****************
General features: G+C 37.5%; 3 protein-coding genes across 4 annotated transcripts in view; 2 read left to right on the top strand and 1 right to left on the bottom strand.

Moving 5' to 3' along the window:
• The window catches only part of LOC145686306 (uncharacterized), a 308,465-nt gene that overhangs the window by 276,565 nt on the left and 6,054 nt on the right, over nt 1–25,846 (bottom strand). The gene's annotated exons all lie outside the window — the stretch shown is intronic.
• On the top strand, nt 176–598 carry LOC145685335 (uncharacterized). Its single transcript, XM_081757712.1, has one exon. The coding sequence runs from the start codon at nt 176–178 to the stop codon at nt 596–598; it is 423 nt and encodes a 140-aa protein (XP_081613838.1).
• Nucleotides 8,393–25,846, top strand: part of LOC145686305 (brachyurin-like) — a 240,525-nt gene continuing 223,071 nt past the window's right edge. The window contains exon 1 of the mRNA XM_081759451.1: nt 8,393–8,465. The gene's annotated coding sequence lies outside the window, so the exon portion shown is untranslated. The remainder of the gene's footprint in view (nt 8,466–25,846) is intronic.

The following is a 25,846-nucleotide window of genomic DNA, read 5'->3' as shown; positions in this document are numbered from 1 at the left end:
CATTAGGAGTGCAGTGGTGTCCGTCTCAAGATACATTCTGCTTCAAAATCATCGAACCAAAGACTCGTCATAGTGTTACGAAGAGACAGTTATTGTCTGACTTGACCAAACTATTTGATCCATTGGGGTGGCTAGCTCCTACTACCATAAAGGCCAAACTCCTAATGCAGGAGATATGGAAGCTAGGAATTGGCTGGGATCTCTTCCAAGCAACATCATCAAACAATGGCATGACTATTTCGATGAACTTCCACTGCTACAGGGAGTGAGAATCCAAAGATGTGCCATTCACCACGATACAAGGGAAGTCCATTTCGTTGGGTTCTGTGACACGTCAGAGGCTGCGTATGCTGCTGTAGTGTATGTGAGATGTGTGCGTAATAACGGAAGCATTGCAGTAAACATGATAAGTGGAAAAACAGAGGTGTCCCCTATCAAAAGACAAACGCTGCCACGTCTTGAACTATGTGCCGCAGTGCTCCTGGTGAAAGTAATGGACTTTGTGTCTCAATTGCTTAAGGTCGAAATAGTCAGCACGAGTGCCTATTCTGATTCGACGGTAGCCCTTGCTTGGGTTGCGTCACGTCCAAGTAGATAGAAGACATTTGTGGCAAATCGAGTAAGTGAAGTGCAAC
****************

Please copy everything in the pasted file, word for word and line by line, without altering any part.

General features: G+C 37.5%; 3 protein-coding genes across 4 annotated transcripts in view; 2 read left to right on the top strand and 1 right to left on the bottom strand.

Moving 5' to 3' along the window:
• The window catches only part of LOC145686306 (uncharacterized), a 308,465-nt gene that overhangs the window by 276,565 nt on the left and 6,054 nt on the right, over nt 1–25,846 (bottom strand). The gene's annotated exons all lie outside the window — the stretch shown is intronic.
• On the top strand, nt 176–598 carry LOC145685335 (uncharacterized). Its single transcript, XM_081757712.1, has one exon. The coding sequence runs from the start codon at nt 176–178 to the stop codon at nt 596–598; it is 423 nt and encodes a 140-aa protein (XP_081613838.1).
• Nucleotides 8,393–25,846, top strand: part of LOC145686305 (brachyurin-like) — a 240,525-nt gene continuing 223,071 nt past the window's right edge. The window contains exon 1 of the mRNA XM_081759451.1: nt 8,393–8,465. The gene's annotated coding sequence lies outside the window, so the exon portion shown is untranslated. The remainder of the gene's footprint in view (nt 8,466–25,846) is intronic.

The following is a 25,846-nucleotide window of genomic DNA, read 5'->3' as shown; positions in this document are numbered from 1 at the left end:
CATTAGGAGTGCAGTGGTGTCCGTCTCAAGATACATTCTGCTTCAAAATCATCGAACCAAAGACTCGTCATAGTGTTACGAAGAGACAGTTATTGTCTGACTTGACCAAACTATTTGATCCATTGGGGTGGCTAGCTCCTACTACCATAAAGGCCAAACTCCTAATGCAGGAGATATGGAAGCTAGGAATTGGCTGGGATCTCTTCCAAGCAACATCATCAAACAATGGCATGACTATTTCGATGAACTTCCACTGCTACAGGGAGTGAGAATCCAAAGATGTGCCATTCACCACGATACAAGGGAAGTCCATTTCGTTGGGTTCTGTGACACGTCAGAGGCTGCGTATGCTGCTGTAGTGTATGTGAGATGTGTGCGTAATAACGGAAGCATTGCAGTAAACATGATAAGTGGAAAAACAGAGGTGTCCCCTATCAAAAGACAAACGCTGCCACGTCTTGAACTATGTGCCGCAGTGCTCCTGGTGAAAGTAATGGACTTTGTGTCTCAATTGCTTAAGGTCGAAATAGTCAGCACGAGTGCCTATTCTGATTCGACGGTAGCCCTTGCTTGGGTTGCGTCACGTCCAAGTAGATAGAAGACATTTGTGGCAAATCGAGTAAGTGAAGTGCAAC